For the second consecutive year, the Colts' schedule is front-loaded with AFC South opponents. In 2022, five of the Colts' first seven games were against divisional opposition; they went 1-3-1 in those contests.
Four of the Colts' first six games are against the AFC South in 2023, with Sunday's Week 5 game against the Tennessee Titans at Lucas Oil Stadium the third of those four. The Colts lost to the Jacksonville Jaguars in Week 1 and beat the Houston Texans in Week 2; after Week 6's trip to Jacksonville the Colts won't play a divisional opponent again until December.
"Obviously all games are important," head coach Shane Steichen said, "but I tell the guys, if you want to win a championship you have to win the division."
And it's hard to win the division without a winning record against your divisional opponents.
That's the starting point of Sunday's game against the Titans, a matchup which also carries two streaks the Colts are looking to break. The Titans are winners of five straight against the Colts – dating back to the 2020 season – and the Colts haven't won at Lucas Oil Stadium since Oct. 16, 2022.
"We all know what's at stake," defensive tackle DeForest Buckner said. "It's a big week. The Titans have beaten us the past five encounters we've had them. I think it's time to break that streak. The guys got to get out there, we've got to start fast. We can't start slow, especially against a division opponent. We just have to make sure we bring this one home for Lucas Oil."
The 2023 Titans are a tough team to get a handle on. They've scored 27 points in home wins over the Los Angeles Chargers and Cincinnati Bengals – two playoff teams from last year – but lost road games to the New Orleans Saints (16-15) and Cleveland Browns (27-3).
But one thing the Colts know about the Titans is, no matter who's on their roster or how they played the week before, they're going to bring physicality and effort on Sunday.
"With Tennessee, knowing coach (Mike) Vrabel's going to have them ready to play," linebacker Zaire Franklin said. "Knowing they're going to rally behind 22 (Derrick Henry). Knowing that (Ryan) Tannehill, regardless of what anybody says about him, he's tough as nails and he's a competitor and he's going to go after it. It's going to be a battle for four quarters."
With all this in mind, let's look at a couple of stats that'll be important to track over the course of Sunday afternoon in downtown Indianapolis:
Anthony Richardson's yards per pass attempt: Richardson completed 11 of 25 passes in Week 4 against the Los Angeles Rams, but seven of those completions went for 15 or more yards – generally considered to be an explosive passing play. Five of those 25 passes were completed for over 20 yards while three went for over 30, including a 35-yard touchdown to tight end Mo Alie-Cox and a spectacular 38-yard strike to wide receiver Alec Pierce.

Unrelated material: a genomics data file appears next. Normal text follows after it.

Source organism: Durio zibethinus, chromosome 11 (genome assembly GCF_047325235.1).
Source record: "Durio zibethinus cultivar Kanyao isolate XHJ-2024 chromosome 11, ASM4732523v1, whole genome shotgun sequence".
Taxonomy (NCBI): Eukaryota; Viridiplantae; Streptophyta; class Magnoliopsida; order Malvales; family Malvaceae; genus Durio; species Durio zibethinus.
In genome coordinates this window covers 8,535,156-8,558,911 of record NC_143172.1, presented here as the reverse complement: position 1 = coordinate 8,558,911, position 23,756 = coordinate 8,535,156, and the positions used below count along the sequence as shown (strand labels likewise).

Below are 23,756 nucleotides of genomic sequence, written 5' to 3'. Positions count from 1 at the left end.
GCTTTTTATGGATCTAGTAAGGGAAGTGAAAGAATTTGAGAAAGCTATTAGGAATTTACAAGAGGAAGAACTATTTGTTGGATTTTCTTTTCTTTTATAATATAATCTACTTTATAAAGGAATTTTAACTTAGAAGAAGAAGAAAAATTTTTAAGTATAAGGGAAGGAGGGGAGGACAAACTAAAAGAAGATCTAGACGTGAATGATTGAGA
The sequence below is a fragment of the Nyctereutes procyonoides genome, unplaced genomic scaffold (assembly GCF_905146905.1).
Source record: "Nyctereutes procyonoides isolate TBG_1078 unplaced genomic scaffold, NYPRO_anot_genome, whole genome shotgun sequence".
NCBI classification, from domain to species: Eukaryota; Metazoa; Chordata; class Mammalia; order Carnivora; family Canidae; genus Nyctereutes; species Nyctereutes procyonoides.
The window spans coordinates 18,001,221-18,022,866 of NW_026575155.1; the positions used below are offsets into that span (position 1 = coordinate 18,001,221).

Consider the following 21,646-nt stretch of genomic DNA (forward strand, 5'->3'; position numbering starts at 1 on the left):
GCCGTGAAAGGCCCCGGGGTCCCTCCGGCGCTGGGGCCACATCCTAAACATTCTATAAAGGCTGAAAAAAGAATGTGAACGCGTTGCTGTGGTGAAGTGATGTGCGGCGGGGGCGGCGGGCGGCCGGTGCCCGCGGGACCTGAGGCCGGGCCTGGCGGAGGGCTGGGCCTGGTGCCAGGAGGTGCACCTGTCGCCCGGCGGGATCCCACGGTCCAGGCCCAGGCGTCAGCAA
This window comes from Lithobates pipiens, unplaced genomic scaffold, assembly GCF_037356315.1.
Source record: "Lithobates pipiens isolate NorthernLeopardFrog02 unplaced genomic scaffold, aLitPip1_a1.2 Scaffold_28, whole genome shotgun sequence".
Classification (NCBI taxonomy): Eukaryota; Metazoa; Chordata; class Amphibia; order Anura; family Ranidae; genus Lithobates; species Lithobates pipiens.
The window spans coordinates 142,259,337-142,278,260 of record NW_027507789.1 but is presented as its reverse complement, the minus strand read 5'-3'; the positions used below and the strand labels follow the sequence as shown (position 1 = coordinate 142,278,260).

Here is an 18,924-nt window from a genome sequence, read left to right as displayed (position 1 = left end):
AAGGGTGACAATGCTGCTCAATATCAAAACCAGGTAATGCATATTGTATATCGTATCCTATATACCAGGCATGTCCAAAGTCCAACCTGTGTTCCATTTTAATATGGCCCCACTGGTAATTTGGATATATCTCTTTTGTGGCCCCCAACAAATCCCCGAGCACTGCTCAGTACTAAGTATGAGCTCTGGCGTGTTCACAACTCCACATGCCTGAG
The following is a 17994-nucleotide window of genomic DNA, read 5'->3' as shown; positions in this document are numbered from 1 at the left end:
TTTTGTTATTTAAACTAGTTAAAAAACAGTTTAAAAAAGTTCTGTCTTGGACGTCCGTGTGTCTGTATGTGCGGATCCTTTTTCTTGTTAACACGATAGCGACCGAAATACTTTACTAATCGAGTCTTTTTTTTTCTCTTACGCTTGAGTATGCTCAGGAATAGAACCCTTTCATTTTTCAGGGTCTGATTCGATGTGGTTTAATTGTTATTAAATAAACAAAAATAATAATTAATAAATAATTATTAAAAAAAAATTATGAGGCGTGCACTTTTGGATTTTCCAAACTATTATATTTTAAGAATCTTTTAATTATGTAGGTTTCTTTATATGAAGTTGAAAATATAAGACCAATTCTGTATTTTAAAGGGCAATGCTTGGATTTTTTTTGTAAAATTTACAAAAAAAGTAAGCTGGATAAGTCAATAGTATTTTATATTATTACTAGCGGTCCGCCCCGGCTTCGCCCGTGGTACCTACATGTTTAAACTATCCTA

Thanks to those explosive plays, Richardson averaged 8.0 yards per pass attempt. He didn't throw an interception, either, making him the first quarterback since Lamar Jackson in 2021 to have a completion percentage under 50 percent on at least 25 attempts with no interceptions and a yards per pass average of 8.0 or higher.
Richardson completed 64 percent of his passes over his first two starts (30 completions on 47 attempts) but averaged 5.9 yards per pass. The Colts were pleased with his efficiency and decision-making in those games against the Jaguars and Texans, but we saw in Week 4 the kind of explosive passer he can be when opportunities are presented to him.
Notable here are the yards per attempt averages the Titans have allowed to four opposing quarterbacks this season. Tennessee is 0-2 when the opposing quarterback averages more than eight yards per attempt, and 2-0 when that average drops below eight:
- Derek Carr (Saints, Week 1): 9.2
- Justin Herbert (Chargers, Week 2): 7.4
- Deshaun Watson (Browns, Week 3) 8.8
- Joe Burrow (Bengals, Week 4): 5.5
"You create explosive plays offensively, your percentage of scoring goes way up," Steichen said. "Shoot, when we started hitting those chunk plays last week, we started scoring points. So anytime you can create those explosive plays, it's going to help."
Derrick Henry's yards per rush attempt: Since Vrabel took over in 2018, the Titans are 30-16 when Henry averages at least four yards per carry; they're 14-14 when Henry goes under four yards per carry. This isn't the end-all to stopping the Titans offense, clearly, but limiting Henry's efficiency is usually a good starting point.
(As a side note: Henry has rushed for over 100 yards while averaging under four yards per carry four times since 2018; no other player has done that more than once.)
This isn't anything new – Henry's rushed 253 times for 1,287 yards with seven touchdowns in 14 games against the Colts since his debut in 2016. But every time the Colts face the Titans, it's a good reminder: Tennessee's chances of success on offense usually start with Henry.
"He's a heck of a runner – big-time runner, has explosive speed, big guy, hard to tackle," Steichen said. "We've got to get population to the football and make sure our defense is flying around and swarm tackle because he is hard to bring down."